Let's face it. Mac is designed to do one thing. Work. PCs are designed for the home computer hobbyist enthusiast, office, NASA. Well maybe not NASA? Sure, yeah, NASA. But Macintoshes were specially designed for a child's state of mind. All of the GUIs have become so cartoonlike. If it looks like an 1176 in the picture, you'll hear an 1176.

    Isn't sound modeling sort of like made from plastic?
    Mx. Remy Ann David
     
  17. Kurt Foster

    Kurt Foster Distinguished Member

    PT 9 requirements specify

    Windows Systems
    • Computer: Avid-qualified Windows-based computer (see details)
    • System Software: Windows 7 Home Premium, Professional, or Ultimate (32 or 64-bit)
      • Windows 7 Service Pack 1 is officially qualified with Pro Tools 9.0.2 and higher
    • Total System RAM: 2GB minimum, 4GB or more recommended

    Additional Requirements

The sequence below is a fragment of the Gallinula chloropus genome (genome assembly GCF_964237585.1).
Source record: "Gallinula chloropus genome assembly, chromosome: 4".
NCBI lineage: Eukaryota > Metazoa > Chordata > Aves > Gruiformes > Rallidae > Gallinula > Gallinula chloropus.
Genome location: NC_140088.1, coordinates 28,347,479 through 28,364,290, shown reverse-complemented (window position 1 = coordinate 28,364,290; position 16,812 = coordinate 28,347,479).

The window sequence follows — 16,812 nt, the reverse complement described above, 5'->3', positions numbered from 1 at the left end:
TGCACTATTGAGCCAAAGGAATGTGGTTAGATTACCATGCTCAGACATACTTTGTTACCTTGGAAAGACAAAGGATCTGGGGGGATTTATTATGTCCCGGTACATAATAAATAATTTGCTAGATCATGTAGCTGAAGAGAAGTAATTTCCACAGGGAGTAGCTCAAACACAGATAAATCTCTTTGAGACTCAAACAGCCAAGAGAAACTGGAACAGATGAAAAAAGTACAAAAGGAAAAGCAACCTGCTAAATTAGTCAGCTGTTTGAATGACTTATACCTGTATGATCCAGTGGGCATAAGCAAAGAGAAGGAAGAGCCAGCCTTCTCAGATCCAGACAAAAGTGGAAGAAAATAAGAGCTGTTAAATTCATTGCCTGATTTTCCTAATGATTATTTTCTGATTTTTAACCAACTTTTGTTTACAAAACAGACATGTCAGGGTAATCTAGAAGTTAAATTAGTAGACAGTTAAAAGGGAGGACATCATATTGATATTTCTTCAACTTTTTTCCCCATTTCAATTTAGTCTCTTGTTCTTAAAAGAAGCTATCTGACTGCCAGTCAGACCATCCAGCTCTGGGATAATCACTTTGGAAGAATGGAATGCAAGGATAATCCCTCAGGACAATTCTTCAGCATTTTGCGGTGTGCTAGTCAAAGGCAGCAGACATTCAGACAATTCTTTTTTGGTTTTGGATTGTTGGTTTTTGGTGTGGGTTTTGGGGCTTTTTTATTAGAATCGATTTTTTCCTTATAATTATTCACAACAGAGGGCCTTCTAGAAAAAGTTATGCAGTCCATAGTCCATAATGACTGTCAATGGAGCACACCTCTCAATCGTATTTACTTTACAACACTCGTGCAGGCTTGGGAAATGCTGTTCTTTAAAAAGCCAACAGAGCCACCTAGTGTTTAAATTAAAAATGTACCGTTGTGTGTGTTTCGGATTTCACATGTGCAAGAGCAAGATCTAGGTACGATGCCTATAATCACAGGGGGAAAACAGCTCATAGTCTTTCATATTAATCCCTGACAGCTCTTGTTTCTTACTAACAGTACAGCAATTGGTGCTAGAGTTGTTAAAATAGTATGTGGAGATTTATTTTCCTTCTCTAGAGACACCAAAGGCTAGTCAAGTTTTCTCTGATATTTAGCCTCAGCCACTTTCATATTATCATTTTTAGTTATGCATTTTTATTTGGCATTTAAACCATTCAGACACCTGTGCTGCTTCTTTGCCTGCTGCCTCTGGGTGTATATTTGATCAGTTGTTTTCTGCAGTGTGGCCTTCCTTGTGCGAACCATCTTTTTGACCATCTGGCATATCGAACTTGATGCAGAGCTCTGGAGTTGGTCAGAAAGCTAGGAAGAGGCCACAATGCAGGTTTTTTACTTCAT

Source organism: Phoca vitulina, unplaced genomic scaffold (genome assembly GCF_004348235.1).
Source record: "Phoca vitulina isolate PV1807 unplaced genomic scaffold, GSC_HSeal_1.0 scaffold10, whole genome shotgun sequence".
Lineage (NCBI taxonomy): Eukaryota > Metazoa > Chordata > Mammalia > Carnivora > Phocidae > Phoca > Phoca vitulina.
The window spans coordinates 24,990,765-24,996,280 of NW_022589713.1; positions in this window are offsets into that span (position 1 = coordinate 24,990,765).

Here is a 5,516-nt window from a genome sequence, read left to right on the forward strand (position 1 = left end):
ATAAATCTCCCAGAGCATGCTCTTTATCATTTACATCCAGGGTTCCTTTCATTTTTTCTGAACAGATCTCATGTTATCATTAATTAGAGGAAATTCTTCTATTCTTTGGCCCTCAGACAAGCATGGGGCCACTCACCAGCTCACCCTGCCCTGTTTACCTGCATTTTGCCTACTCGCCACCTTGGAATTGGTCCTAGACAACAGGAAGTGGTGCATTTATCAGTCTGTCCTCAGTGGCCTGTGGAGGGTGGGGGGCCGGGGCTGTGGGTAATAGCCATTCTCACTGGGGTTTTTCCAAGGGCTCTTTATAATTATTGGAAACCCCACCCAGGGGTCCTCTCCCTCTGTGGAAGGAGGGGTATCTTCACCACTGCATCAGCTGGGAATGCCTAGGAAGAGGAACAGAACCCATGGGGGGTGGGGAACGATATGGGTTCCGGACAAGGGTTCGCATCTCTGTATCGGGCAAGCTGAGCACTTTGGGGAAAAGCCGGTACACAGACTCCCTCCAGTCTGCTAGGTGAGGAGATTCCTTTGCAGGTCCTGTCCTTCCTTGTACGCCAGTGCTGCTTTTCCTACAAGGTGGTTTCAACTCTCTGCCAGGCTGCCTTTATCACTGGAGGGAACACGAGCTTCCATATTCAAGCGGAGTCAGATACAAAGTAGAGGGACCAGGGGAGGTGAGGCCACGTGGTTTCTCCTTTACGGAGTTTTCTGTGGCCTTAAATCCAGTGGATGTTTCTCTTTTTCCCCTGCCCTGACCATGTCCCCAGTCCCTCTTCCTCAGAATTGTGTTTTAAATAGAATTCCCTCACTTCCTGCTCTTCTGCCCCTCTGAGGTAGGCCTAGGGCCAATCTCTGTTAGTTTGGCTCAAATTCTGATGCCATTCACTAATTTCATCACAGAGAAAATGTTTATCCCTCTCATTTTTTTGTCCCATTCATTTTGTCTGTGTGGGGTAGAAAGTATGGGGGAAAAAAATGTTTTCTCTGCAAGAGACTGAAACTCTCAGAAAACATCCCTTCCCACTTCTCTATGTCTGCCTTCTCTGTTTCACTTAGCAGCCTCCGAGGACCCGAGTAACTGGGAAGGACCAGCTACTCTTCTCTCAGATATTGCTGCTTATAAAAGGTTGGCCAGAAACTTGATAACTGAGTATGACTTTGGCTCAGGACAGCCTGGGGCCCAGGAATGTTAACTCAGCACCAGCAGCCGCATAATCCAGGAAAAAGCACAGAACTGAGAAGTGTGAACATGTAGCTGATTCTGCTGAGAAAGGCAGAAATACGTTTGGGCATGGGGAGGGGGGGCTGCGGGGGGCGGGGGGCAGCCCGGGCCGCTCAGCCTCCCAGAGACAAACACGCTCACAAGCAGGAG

• Avid Audio Interfaces and Peripherals (see details)
    • Audio Drive Requirements: One or More Hard Disk Drives Dedicated for Audio Record and Playback (see details)
    • System Hard Drive: Minimum 15GB free space on startup drive required for Pro Tools installation
    • Graphics Card: Dedicated Graphics Card highly recommended (see details)
    • Video Peripherals (see details)
    • Third Party Audio Interfaces (see details)
    • Mac Aggregate Device Info (see details)
     
  18. RemyRAD

    RemyRAD Guest

    Well... you think you're so smart because you can read directions and requirements? What's that got to do whether something works or doesn't work?

    Oh? That's the ON BUTTON?
    Mx. Remy Ann David
     
  19. BushmasterM4

    BushmasterM4 Active Member

    None of my gear is on Avids "qualified" list and it works fine. I wonder how much manufacturers paid to get on the list ? :)
     
  20. BushmasterM4

    BushmasterM4 Active Member

    Plastic or Silly Putty ?